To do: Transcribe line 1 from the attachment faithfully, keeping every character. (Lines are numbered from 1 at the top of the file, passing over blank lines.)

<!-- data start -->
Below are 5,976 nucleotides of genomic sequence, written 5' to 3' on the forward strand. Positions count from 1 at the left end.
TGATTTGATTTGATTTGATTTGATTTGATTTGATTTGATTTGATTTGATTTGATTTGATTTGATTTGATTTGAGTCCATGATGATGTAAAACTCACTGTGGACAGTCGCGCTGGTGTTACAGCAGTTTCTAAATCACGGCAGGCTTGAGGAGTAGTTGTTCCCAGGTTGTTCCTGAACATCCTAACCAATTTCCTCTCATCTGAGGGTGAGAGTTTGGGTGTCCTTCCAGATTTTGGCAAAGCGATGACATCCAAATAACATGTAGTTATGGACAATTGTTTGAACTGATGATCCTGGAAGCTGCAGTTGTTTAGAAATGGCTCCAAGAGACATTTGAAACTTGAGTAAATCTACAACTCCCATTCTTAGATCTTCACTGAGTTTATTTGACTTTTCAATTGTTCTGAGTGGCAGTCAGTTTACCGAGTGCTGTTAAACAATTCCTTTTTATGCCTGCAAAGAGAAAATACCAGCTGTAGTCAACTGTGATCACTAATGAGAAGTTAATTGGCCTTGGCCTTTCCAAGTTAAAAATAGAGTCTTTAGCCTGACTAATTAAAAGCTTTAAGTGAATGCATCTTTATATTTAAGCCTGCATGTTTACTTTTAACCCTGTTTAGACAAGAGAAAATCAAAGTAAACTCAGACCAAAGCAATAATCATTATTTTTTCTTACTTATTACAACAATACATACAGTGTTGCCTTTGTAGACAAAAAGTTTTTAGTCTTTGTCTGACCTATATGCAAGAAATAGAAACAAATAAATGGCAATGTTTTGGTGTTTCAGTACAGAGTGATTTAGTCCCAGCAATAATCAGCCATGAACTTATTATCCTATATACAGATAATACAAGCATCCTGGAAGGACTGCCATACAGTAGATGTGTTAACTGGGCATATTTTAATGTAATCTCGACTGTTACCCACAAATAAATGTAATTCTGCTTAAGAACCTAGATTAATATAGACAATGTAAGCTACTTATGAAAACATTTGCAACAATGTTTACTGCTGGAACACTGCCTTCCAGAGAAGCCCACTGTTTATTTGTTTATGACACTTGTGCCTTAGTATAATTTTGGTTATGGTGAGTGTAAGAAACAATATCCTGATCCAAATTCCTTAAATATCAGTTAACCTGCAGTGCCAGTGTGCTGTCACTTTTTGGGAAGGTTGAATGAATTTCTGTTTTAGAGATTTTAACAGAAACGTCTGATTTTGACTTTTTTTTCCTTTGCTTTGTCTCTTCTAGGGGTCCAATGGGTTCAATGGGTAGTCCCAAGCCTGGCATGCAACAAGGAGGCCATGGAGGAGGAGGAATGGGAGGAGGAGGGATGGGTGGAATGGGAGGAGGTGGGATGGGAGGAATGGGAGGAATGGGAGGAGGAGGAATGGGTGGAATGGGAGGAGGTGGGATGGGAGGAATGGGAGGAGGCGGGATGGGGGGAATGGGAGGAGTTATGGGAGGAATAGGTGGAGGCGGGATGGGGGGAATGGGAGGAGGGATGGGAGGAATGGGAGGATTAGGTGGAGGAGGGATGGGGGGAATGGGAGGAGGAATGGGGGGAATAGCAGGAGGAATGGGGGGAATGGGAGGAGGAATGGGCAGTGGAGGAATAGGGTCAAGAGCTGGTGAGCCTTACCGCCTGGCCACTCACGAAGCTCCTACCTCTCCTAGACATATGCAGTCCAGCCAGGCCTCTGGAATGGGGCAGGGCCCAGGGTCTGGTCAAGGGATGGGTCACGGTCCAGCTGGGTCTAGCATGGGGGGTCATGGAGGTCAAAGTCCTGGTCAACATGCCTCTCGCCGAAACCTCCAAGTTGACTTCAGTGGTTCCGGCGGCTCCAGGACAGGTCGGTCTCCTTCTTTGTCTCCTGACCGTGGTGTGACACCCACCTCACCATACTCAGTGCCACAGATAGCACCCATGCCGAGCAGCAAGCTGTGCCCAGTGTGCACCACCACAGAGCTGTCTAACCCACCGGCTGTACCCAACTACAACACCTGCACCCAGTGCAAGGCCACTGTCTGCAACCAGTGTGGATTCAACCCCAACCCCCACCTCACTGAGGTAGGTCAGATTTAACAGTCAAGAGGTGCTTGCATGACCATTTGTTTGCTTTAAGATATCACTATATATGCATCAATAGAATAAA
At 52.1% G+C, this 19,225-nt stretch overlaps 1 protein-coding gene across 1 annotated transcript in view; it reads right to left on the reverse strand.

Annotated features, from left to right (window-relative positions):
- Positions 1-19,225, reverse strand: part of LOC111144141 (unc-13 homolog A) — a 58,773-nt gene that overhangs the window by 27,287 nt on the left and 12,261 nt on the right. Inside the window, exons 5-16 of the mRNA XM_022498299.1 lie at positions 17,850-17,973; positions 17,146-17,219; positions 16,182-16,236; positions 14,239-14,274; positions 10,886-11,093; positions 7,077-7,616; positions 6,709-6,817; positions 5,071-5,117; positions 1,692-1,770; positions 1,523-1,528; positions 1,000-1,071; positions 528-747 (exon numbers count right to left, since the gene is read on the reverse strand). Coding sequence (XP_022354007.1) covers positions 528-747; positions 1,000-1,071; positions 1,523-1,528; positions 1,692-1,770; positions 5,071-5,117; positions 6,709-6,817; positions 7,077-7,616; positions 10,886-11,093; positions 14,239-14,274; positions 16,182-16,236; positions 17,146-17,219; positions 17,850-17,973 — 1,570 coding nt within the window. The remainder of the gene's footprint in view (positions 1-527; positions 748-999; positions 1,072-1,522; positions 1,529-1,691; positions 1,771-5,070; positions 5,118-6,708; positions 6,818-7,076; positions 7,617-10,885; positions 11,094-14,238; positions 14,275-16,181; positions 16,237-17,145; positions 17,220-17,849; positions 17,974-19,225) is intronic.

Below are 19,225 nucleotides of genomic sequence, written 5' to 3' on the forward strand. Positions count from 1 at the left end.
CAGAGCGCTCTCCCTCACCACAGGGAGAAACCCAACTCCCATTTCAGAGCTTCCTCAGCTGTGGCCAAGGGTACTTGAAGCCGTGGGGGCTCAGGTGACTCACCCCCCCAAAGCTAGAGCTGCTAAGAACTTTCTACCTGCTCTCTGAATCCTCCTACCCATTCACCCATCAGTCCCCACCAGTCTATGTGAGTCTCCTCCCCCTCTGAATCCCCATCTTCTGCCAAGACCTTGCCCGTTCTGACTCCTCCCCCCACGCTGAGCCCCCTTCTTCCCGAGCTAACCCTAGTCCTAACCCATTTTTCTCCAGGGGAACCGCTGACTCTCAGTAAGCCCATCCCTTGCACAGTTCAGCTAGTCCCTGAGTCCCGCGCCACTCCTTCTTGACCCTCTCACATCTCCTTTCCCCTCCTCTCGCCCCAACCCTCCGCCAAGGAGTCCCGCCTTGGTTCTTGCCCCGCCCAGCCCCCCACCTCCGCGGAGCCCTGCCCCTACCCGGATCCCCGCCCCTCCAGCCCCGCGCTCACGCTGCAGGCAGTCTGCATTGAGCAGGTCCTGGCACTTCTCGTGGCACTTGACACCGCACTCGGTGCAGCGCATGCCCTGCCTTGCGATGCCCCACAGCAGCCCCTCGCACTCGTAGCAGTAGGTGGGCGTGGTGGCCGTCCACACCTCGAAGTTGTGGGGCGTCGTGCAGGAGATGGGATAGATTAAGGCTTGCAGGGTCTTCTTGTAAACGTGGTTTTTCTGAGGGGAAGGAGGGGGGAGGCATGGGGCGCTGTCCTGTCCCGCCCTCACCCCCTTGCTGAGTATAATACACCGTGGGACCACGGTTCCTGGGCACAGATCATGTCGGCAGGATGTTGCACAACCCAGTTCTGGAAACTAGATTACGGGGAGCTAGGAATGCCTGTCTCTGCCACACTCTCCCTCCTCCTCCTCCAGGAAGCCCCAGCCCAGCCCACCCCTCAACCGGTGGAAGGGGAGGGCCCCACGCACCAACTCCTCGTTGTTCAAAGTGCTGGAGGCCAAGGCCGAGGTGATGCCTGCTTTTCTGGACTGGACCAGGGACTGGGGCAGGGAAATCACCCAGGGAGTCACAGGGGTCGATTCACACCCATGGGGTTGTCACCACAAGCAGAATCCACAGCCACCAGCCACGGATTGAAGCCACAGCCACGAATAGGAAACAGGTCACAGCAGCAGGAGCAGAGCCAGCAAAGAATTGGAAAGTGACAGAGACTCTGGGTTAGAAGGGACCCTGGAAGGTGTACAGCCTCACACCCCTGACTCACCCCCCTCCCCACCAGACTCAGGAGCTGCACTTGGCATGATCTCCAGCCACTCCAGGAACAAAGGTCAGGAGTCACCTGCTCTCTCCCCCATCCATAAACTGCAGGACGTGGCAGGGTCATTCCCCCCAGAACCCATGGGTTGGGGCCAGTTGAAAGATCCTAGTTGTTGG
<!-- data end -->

Below are 5,976 nucleotides of genomic sequence, written 5' to 3' on the forward strand. Positions count from 1 at the left end.